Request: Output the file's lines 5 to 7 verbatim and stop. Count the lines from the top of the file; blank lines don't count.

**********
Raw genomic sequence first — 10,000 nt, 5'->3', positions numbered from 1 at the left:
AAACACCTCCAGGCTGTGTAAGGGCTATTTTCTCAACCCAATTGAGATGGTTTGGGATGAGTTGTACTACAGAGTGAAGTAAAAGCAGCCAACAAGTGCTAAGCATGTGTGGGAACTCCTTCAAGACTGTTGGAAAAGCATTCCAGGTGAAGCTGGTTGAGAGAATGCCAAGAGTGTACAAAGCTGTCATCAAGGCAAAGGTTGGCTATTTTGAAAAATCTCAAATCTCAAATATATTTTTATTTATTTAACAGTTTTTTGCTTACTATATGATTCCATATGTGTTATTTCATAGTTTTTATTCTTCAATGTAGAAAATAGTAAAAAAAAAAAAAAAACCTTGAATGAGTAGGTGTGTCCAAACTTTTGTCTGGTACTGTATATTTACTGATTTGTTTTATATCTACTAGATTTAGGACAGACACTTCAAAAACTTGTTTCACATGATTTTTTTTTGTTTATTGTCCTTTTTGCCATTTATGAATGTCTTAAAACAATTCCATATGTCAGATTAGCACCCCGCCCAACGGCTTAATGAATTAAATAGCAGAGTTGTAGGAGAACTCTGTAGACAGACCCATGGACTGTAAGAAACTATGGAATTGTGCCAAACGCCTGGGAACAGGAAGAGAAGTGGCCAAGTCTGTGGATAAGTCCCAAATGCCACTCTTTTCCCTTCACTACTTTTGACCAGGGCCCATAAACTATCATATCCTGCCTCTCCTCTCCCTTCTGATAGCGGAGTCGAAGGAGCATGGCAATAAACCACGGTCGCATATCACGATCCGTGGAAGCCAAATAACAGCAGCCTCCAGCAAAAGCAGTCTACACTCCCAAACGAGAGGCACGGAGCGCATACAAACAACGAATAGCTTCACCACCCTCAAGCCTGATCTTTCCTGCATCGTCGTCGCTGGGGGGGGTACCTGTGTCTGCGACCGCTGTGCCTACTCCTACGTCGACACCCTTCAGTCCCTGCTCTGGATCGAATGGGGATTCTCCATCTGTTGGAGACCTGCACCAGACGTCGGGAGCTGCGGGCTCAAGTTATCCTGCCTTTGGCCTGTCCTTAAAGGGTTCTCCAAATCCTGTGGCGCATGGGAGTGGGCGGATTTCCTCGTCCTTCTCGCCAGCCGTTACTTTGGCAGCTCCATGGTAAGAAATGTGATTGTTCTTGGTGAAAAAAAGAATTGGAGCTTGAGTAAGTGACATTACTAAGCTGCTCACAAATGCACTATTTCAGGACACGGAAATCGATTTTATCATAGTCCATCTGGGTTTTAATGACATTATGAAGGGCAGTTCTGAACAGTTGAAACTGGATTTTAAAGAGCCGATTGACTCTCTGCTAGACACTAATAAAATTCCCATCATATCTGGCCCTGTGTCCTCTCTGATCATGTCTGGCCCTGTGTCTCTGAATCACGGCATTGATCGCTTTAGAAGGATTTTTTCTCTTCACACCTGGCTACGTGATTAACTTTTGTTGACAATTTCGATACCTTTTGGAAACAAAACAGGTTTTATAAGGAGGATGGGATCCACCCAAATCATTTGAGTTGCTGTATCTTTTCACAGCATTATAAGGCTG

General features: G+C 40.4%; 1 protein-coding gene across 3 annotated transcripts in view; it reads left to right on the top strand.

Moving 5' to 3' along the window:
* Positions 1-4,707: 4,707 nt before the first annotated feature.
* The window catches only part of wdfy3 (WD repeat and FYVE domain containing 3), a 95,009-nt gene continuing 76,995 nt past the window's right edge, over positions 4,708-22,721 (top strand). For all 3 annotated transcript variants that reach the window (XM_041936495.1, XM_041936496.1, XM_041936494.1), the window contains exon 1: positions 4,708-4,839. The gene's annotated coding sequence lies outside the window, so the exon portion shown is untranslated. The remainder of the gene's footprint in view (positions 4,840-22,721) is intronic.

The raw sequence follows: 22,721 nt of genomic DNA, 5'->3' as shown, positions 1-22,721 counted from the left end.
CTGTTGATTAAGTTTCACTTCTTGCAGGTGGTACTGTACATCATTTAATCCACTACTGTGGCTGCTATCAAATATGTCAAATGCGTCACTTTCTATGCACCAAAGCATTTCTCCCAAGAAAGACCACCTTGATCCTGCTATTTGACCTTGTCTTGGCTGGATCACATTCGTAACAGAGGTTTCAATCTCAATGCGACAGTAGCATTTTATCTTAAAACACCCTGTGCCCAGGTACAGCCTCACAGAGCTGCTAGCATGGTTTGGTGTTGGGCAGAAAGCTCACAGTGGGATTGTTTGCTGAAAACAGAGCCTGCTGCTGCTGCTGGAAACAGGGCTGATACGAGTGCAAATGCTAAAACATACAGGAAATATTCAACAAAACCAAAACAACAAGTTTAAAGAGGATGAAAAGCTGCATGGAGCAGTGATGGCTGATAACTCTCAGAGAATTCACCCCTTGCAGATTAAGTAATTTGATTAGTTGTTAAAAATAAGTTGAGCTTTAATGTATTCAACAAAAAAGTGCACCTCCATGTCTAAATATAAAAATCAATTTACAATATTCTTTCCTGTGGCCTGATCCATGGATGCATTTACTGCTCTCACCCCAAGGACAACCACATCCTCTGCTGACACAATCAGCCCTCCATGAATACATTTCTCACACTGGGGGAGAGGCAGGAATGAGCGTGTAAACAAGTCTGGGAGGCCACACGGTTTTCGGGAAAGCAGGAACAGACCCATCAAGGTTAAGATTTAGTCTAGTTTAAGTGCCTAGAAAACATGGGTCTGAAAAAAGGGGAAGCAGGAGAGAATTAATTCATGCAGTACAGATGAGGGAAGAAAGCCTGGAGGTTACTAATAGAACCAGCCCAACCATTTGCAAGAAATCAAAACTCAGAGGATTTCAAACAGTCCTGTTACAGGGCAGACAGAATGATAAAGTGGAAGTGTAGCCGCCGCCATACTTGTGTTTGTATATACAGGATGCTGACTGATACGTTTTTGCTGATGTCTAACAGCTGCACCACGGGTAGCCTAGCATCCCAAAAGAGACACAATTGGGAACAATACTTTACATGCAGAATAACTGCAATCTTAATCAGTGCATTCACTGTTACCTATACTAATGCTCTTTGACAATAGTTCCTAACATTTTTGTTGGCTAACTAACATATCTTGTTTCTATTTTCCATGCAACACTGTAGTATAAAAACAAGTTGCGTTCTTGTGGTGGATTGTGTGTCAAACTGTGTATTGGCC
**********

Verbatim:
* Positions 1-4,707: 4,707 nt before the first annotated feature.
* The window catches only part of wdfy3 (WD repeat and FYVE domain containing 3), a 95,009-nt gene continuing 76,995 nt past the window's right edge, over positions 4,708-22,721 (top strand). For all 3 annotated transcript variants that reach the window (XM_041936495.1, XM_041936496.1, XM_041936494.1), the window contains exon 1: positions 4,708-4,839. The gene's annotated coding sequence lies outside the window, so the exon portion shown is untranslated. The remainder of the gene's footprint in view (positions 4,840-22,721) is intronic.

The raw sequence follows: 22,721 nt of genomic DNA, 5'->3' as shown, positions 1-22,721 counted from the left end.